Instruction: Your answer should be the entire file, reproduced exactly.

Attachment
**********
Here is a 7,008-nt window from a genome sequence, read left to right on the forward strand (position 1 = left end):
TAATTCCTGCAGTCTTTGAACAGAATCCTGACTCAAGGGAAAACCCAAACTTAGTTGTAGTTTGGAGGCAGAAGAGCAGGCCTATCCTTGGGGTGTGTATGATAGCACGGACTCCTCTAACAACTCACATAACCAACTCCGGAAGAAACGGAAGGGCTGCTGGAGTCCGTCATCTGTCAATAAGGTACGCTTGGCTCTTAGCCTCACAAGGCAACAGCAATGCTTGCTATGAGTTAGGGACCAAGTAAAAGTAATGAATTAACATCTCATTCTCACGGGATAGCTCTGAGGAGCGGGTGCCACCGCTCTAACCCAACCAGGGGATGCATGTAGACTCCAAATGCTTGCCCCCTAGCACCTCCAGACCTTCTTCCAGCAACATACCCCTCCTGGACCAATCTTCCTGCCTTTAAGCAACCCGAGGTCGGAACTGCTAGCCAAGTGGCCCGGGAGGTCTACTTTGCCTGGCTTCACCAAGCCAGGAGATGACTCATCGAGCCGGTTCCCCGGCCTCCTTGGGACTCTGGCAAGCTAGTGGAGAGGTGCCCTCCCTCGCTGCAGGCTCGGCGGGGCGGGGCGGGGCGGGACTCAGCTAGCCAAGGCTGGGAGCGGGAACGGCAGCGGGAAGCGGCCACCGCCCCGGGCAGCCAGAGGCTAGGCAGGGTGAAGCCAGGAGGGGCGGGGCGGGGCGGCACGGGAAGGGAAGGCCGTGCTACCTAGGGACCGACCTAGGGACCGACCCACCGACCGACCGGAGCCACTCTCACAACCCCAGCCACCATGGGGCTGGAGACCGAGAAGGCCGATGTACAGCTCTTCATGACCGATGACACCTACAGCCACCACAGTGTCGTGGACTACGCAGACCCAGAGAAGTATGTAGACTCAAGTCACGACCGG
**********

Here is a 7,008-nt window from a genome sequence, read left to right on the forward strand (position 1 = left end):
TAATTCCTGCAGTCTTTGAACAGAATCCTGACTCAAGGGAAAACCCAAACTTAGTTGTAGTTTGGAGGCAGAAGAGCAGGCCTATCCTTGGGGTGTGTATGATAGCACGGACTCCTCTAACAACTCACATAACCAACTCCGGAAGAAACGGAAGGGCTGCTGGAGTCCGTCATCTGTCAATAAGGTACGCTTGGCTCTTAGCCTCACAAGGCAACAGCAATGCTTGCTATGAGTTAGGGACCAAGTAAAAGTAATGAATTAACATCTCATTCTCACGGGATAGCTCTGAGGAGCGGGTGCCACCGCTCTAACCCAACCAGGGGATGCATGTAGACTCCAAATGCTTGCCCCCTAGCACCTCCAGACCTTCTTCCAGCAACATACCCCTCCTGGACCAATCTTCCTGCCTTTAAGCAACCCGAGGTCGGAACTGCTAGCCAAGTGGCCCGGGAGGTCTACTTTGCCTGGCTTCACCAAGCCAGGAGATGACTCATCGAGCCGGTTCCCCGGCCTCCTTGGGACTCTGGCAAGCTAGTGGAGAGGTGCCCTCCCTCGCTGCAGGCTCGGCGGGGCGGGGCGGGGCGGGACTCAGCTAGCCAAGGCTGGGAGCGGGAACGGCAGCGGGAAGCGGCCACCGCCCCGGGCAGCCAGAGGCTAGGCAGGGTGAAGCCAGGAGGGGCGGGGCGGGGCGGCACGGGAAGGGAAGGCCGTGCTACCTAGGGACCGACCTAGGGACCGACCCACCGACCGACCGGAGCCACTCTCACAACCCCAGCCACCATGGGGCTGGAGACCGAGAAGGCCGATGTACAGCTCTTCATGACCGATGACACCTACAGCCACCACAGTGTCGTGGACTACGCAGACCCAGAGAAGTATGTAGACTCAAGTCACGACCGG